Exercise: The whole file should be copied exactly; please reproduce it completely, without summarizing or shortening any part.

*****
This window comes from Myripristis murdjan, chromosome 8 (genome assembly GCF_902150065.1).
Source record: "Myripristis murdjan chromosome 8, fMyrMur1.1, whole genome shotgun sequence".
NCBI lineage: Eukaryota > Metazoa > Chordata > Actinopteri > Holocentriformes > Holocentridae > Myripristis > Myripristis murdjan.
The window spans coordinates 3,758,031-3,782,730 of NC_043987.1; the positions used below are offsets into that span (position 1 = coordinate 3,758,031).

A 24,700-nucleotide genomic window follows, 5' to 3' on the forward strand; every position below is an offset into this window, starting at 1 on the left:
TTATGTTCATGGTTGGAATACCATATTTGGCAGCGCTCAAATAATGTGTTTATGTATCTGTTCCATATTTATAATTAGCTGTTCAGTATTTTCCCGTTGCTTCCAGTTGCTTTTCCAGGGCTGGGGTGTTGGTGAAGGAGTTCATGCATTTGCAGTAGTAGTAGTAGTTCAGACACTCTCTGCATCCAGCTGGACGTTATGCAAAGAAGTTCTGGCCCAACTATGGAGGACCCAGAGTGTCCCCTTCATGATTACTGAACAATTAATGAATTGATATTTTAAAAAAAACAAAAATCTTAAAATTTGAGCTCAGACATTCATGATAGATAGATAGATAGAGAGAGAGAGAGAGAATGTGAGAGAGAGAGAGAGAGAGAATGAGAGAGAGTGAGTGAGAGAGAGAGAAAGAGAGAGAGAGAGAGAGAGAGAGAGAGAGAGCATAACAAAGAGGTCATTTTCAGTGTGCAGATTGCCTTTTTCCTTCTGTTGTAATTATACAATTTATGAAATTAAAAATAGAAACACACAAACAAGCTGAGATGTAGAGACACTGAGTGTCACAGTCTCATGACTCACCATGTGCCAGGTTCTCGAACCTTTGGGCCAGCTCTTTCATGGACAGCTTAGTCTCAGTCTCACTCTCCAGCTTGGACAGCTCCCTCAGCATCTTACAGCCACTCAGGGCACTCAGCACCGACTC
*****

This window comes from Myripristis murdjan, chromosome 8 (genome assembly GCF_902150065.1).
Source record: "Myripristis murdjan chromosome 8, fMyrMur1.1, whole genome shotgun sequence".
NCBI lineage: Eukaryota > Metazoa > Chordata > Actinopteri > Holocentriformes > Holocentridae > Myripristis > Myripristis murdjan.
The window spans coordinates 3,758,031-3,782,730 of NC_043987.1; the positions used below are offsets into that span (position 1 = coordinate 3,758,031).

A 24,700-nucleotide genomic window follows, 5' to 3' on the forward strand; every position below is an offset into this window, starting at 1 on the left:
TTATGTTCATGGTTGGAATACCATATTTGGCAGCGCTCAAATAATGTGTTTATGTATCTGTTCCATATTTATAATTAGCTGTTCAGTATTTTCCCGTTGCTTCCAGTTGCTTTTCCAGGGCTGGGGTGTTGGTGAAGGAGTTCATGCATTTGCAGTAGTAGTAGTAGTTCAGACACTCTCTGCATCCAGCTGGACGTTATGCAAAGAAGTTCTGGCCCAACTATGGAGGACCCAGAGTGTCCCCTTCATGATTACTGAACAATTAATGAATTGATATTTTAAAAAAAACAAAAATCTTAAAATTTGAGCTCAGACATTCATGATAGATAGATAGATAGAGAGAGAGAGAGAGAATGTGAGAGAGAGAGAGAGAGAGAATGAGAGAGAGTGAGTGAGAGAGAGAGAAAGAGAGAGAGAGAGAGAGAGAGAGAGAGAGAGCATAACAAAGAGGTCATTTTCAGTGTGCAGATTGCCTTTTTCCTTCTGTTGTAATTATACAATTTATGAAATTAAAAATAGAAACACACAAACAAGCTGAGATGTAGAGACACTGAGTGTCACAGTCTCATGACTCACCATGTGCCAGGTTCTCGAACCTTTGGGCCAGCTCTTTCATGGACAGCTTAGTCTCAGTCTCACTCTCCAGCTTGGACAGCTCCCTCAGCATCTTACAGCCACTCAGGGCACTCAGCACCGACTC